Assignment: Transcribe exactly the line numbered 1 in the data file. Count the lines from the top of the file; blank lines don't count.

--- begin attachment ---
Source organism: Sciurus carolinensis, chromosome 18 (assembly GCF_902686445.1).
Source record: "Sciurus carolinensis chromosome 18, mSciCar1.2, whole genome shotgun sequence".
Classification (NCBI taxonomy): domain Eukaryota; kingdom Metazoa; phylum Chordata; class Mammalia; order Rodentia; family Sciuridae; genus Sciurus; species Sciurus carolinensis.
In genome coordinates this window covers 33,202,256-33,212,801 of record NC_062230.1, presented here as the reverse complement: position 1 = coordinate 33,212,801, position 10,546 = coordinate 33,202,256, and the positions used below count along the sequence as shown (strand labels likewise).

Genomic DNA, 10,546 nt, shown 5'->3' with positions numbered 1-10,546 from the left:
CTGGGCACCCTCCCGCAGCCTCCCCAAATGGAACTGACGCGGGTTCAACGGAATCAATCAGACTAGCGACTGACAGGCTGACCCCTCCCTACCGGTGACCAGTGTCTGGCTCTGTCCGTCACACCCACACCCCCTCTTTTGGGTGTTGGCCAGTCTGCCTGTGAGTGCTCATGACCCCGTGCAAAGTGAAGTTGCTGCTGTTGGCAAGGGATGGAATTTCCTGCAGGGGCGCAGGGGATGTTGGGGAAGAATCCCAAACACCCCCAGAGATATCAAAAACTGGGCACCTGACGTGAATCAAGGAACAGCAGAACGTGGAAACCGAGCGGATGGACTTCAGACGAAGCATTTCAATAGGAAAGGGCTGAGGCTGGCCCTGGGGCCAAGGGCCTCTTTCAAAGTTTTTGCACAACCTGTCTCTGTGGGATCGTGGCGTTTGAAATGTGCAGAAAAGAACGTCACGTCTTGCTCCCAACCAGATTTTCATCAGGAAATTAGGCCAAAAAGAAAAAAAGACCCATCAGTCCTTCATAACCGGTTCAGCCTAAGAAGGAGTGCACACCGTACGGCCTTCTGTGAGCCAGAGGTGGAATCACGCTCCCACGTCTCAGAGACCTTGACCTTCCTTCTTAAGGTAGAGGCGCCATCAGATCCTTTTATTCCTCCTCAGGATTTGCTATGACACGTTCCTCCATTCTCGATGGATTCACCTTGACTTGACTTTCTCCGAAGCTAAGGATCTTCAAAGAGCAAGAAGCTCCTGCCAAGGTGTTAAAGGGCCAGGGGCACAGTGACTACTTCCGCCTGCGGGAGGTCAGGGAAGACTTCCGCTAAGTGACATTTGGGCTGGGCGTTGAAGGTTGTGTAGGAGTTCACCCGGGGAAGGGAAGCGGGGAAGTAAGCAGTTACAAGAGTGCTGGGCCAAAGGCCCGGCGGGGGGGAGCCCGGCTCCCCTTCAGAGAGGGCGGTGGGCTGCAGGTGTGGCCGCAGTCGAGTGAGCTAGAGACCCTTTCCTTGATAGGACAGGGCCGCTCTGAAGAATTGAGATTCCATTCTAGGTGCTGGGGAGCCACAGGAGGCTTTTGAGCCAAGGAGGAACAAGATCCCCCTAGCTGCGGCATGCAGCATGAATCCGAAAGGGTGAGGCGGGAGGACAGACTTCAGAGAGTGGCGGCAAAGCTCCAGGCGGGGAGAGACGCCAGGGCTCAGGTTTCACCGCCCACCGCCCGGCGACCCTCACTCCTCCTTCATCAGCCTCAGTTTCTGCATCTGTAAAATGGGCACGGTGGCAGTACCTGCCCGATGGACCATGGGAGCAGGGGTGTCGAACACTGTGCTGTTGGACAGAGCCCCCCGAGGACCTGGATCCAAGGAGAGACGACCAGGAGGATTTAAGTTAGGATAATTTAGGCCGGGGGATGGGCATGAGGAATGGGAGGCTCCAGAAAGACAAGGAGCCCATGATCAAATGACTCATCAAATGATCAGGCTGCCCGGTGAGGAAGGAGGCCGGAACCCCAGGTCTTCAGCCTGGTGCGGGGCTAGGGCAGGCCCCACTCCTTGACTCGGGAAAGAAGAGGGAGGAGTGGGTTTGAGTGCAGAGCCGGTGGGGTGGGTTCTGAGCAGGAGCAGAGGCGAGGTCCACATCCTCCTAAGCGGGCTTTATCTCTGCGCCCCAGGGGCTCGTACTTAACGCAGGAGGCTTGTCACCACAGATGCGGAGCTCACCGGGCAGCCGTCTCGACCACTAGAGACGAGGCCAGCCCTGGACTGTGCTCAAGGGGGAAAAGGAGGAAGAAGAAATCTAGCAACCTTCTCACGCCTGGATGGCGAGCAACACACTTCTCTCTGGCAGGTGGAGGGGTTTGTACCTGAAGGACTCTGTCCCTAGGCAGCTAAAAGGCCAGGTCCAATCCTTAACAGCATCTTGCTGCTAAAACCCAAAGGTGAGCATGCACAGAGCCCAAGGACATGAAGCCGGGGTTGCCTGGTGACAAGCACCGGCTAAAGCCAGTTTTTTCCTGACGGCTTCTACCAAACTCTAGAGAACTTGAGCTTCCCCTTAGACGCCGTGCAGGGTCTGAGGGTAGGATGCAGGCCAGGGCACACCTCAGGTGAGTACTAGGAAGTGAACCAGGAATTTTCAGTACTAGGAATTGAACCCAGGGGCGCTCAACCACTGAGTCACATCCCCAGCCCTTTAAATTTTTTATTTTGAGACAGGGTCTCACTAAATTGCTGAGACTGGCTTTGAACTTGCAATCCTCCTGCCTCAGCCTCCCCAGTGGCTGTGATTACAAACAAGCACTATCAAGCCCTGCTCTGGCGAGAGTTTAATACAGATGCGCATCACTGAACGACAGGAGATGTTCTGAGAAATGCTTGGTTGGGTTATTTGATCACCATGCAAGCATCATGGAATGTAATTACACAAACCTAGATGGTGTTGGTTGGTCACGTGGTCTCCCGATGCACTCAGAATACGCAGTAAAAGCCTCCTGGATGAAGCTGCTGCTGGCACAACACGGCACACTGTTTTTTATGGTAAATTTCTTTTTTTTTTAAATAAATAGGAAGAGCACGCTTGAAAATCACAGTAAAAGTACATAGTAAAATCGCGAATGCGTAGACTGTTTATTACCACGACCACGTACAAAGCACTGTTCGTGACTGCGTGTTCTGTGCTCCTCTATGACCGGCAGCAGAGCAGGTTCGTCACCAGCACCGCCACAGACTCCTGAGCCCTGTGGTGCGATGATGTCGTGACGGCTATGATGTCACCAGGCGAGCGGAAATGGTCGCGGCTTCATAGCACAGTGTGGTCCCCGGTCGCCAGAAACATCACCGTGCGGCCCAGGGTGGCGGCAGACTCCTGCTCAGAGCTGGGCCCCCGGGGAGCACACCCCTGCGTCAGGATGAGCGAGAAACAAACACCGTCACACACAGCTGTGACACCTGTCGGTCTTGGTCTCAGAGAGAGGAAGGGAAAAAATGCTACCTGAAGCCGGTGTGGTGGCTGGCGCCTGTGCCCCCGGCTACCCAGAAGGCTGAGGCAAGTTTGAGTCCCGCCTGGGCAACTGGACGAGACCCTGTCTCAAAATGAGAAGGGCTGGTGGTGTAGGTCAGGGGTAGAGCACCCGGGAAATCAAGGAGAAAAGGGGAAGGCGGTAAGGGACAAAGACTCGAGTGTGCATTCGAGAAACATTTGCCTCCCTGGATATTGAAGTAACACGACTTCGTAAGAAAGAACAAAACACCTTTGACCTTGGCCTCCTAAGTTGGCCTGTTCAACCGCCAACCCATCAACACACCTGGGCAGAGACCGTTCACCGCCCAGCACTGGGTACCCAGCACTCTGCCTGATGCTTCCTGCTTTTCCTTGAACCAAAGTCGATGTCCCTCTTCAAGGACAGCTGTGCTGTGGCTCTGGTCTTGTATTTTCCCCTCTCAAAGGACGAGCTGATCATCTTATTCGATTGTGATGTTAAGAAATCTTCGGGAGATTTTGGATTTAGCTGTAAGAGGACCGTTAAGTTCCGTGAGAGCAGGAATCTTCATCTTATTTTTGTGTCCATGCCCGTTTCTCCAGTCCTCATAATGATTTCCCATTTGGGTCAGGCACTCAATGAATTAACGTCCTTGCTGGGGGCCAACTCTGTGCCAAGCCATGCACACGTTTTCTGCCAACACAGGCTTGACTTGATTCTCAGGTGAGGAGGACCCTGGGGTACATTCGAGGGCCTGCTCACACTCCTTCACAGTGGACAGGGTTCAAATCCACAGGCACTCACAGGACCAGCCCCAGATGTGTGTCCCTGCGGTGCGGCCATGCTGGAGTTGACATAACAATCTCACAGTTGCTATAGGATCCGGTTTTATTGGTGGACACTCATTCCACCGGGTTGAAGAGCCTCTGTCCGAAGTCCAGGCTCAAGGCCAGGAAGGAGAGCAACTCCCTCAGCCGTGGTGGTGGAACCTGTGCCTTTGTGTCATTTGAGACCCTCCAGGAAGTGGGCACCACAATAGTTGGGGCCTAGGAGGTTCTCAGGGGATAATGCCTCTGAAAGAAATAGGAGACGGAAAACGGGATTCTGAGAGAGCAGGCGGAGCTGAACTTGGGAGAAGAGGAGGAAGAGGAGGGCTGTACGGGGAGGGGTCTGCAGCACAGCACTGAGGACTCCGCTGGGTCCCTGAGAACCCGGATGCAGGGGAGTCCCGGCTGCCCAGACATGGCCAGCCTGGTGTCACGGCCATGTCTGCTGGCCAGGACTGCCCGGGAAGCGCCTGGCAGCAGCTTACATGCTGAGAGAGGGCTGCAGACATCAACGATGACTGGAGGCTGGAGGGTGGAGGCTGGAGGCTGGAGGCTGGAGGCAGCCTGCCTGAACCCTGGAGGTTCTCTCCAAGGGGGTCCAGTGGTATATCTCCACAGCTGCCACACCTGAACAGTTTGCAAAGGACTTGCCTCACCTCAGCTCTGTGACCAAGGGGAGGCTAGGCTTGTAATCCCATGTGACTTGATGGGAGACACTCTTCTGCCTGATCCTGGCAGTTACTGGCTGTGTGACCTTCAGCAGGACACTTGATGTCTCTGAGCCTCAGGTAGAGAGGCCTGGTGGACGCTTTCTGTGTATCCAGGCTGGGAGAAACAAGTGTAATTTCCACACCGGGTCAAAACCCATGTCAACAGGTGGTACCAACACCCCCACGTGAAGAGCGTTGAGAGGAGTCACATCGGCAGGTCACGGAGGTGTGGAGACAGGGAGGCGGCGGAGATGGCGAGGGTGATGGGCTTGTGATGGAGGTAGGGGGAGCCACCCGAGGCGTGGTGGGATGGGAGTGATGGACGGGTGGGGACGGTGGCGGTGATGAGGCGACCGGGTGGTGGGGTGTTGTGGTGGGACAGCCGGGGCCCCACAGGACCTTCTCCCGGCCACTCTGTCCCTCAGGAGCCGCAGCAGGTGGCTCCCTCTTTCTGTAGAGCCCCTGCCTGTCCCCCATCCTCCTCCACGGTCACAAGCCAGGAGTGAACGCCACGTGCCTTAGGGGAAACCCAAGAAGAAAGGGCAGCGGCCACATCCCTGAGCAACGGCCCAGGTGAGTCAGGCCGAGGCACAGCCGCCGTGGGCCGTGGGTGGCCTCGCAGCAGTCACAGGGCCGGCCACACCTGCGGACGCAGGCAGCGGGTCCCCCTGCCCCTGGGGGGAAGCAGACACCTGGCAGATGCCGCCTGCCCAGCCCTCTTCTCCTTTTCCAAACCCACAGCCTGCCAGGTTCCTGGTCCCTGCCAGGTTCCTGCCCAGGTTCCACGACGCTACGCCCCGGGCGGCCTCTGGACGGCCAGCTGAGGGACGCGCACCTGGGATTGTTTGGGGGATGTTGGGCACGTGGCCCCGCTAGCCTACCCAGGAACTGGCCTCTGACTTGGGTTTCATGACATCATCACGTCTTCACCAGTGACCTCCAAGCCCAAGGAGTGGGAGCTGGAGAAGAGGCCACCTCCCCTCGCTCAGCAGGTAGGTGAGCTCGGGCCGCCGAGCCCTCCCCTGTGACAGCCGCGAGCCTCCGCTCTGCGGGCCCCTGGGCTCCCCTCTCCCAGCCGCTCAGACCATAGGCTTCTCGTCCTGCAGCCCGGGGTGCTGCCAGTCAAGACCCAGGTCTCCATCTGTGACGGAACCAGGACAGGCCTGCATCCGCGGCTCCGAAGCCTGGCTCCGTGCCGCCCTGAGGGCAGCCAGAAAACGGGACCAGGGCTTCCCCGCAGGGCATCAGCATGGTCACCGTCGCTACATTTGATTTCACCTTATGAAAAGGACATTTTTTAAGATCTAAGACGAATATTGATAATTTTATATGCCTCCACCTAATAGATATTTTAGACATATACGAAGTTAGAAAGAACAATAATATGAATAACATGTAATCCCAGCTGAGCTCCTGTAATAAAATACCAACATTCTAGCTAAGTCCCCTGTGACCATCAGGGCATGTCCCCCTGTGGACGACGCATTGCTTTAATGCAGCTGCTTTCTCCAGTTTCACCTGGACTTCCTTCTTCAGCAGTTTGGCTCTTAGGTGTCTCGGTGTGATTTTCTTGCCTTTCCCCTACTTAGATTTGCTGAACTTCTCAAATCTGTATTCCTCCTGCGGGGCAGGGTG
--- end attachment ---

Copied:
Source organism: Sciurus carolinensis, chromosome 18 (assembly GCF_902686445.1).